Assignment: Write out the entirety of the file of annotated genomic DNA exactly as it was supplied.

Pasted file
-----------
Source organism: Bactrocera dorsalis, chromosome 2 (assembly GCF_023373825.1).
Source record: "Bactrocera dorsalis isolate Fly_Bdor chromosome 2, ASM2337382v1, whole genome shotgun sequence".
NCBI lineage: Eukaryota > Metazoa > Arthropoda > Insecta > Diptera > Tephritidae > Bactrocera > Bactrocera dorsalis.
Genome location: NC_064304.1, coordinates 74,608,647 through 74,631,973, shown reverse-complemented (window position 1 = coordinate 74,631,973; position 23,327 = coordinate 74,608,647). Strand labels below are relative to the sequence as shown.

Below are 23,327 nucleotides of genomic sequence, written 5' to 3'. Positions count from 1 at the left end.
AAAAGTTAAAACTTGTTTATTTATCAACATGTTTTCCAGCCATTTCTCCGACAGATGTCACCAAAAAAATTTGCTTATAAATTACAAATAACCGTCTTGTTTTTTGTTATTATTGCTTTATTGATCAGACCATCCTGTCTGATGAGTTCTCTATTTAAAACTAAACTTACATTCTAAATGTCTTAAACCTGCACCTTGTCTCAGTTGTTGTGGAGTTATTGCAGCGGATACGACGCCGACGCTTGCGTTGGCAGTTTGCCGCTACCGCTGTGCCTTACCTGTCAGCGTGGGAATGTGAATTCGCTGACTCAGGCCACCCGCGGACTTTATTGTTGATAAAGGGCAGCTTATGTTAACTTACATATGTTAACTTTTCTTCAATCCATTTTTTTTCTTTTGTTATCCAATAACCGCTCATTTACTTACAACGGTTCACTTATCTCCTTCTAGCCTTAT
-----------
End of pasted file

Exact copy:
Source organism: Bactrocera dorsalis, chromosome 2 (assembly GCF_023373825.1).
Source record: "Bactrocera dorsalis isolate Fly_Bdor chromosome 2, ASM2337382v1, whole genome shotgun sequence".
NCBI lineage: Eukaryota > Metazoa > Arthropoda > Insecta > Diptera > Tephritidae > Bactrocera > Bactrocera dorsalis.
Genome location: NC_064304.1, coordinates 74,608,647 through 74,631,973, shown reverse-complemented (window position 1 = coordinate 74,631,973; position 23,327 = coordinate 74,608,647). Strand labels below are relative to the sequence as shown.

Below are 23,327 nucleotides of genomic sequence, written 5' to 3'. Positions count from 1 at the left end.
AAAAGTTAAAACTTGTTTATTTATCAACATGTTTTCCAGCCATTTCTCCGACAGATGTCACCAAAAAAATTTGCTTATAAATTACAAATAACCGTCTTGTTTTTTGTTATTATTGCTTTATTGATCAGACCATCCTGTCTGATGAGTTCTCTATTTAAAACTAAACTTACATTCTAAATGTCTTAAACCTGCACCTTGTCTCAGTTGTTGTGGAGTTATTGCAGCGGATACGACGCCGACGCTTGCGTTGGCAGTTTGCCGCTACCGCTGTGCCTTACCTGTCAGCGTGGGAATGTGAATTCGCTGACTCAGGCCACCCGCGGACTTTATTGTTGATAAAGGGCAGCTTATGTTAACTTACATATGTTAACTTTTCTTCAATCCATTTTTTTTCTTTTGTTATCCAATAACCGCTCATTTACTTACAACGGTTCACTTATCTCCTTCTAGCCTTAT